While spring practice may provide a few answers, don’t be surprised to see at least one member of the overstocked tackle rotation slide over to solidify the situation at end. Mills may be the most versatile player in that group and therefore the most likely candidate to make the switch.
John’s take: It seems obvious to move Mills to end if Freeman wants to run a four-man front. The drop-off from the first string to the next level is much greater than the staff should be comfortable with, and Mills is a safer bet to succeed in 2021 than anyone else in the candidate pool. Tagovailoa-Amosa has been mentioned in some quarters for such a switch, but Mills’ length, frame and status as a true sophomore versus a fifth-year player makes him a better choice.
Freeman could opt for a 3-3-5 alignment with Foskey standing up as the third backer while the rover is considered more of a safety. That would depend on how he evaluates his personnel and decides to deploy them. I’m not sure which ends other than Foskey could play in space on a continuing basis, but there are a number of looks the Irish could throw at an opponent depending on down and distance.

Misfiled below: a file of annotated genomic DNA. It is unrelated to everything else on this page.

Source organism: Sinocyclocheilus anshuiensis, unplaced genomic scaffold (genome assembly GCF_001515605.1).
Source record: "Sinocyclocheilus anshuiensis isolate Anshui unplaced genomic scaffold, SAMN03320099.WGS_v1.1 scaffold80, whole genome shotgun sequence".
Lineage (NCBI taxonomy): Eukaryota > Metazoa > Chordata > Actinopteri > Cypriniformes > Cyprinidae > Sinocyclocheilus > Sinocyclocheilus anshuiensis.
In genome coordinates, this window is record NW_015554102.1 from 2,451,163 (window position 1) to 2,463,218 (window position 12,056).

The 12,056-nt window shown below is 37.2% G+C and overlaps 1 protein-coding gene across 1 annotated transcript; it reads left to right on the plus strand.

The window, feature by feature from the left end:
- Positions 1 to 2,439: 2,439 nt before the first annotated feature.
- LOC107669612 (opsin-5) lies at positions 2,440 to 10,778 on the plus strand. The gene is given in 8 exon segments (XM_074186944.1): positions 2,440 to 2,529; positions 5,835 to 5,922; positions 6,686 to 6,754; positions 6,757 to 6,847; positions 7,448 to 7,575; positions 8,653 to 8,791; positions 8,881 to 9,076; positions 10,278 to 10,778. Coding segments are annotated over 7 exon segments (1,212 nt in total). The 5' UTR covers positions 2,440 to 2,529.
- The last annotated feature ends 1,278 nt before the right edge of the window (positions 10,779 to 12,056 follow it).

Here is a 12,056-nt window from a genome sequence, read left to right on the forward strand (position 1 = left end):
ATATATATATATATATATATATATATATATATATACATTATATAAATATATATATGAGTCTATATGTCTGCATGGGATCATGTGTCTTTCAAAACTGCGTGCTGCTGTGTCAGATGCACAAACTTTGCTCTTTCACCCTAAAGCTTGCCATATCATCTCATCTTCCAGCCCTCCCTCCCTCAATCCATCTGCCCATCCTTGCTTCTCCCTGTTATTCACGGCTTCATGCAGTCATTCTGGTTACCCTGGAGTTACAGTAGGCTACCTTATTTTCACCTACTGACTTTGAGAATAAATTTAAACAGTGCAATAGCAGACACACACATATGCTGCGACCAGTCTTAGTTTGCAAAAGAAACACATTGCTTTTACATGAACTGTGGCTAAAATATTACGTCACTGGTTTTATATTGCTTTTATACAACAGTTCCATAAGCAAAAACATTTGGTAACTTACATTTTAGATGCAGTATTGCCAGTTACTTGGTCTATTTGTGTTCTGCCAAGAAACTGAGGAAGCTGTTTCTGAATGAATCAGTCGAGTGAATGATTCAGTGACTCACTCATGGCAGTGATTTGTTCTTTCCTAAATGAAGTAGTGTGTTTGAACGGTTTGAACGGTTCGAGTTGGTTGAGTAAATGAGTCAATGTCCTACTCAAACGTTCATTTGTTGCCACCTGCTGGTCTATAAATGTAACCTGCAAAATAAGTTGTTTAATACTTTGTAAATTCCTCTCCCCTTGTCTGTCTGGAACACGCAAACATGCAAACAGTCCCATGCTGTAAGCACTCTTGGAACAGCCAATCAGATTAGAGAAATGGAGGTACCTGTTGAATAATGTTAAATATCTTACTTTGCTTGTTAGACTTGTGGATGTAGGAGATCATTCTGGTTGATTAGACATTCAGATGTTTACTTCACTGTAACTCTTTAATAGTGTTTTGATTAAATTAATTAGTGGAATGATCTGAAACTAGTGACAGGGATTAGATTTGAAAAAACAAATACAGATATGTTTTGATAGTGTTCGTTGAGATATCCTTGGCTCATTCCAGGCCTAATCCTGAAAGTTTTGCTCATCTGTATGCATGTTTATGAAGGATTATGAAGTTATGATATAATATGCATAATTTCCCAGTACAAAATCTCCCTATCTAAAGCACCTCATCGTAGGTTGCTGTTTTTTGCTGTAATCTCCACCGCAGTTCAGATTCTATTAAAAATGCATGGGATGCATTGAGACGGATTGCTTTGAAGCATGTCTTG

The ideal linebacker possesses great instincts, sideline to sideline speed, and brings a high level of violence to the ball carrier. None of the current Irish players check all of these boxes, at least for now. Middle backer Drew White has elements of all three in his game, but he isn’t quite fast enough nor does he hit with sufficient force to be feared. Backup or co-starter Bo Bauer hits harder, but his feet and instincts against the run are not as good as White’s.
Both may be gone next season, so it’s important that an underclassman emerges as the heir apparent. Osita Ekwonu or J.D. Bertrand are the names to consider right now, subject to Freeman’s discretion with the entire depth chart.
The strong side linebacker position was never settled in 2020. Shayne Simon, Marist Liufau and Jack Kiser split time with mixed results. All moved well enough, but only Kiser displayed much in the way of instincts. None of them recorded many memorable hits, though. Someone has to emerge from the pack this spring to claim the position. Whom will it be?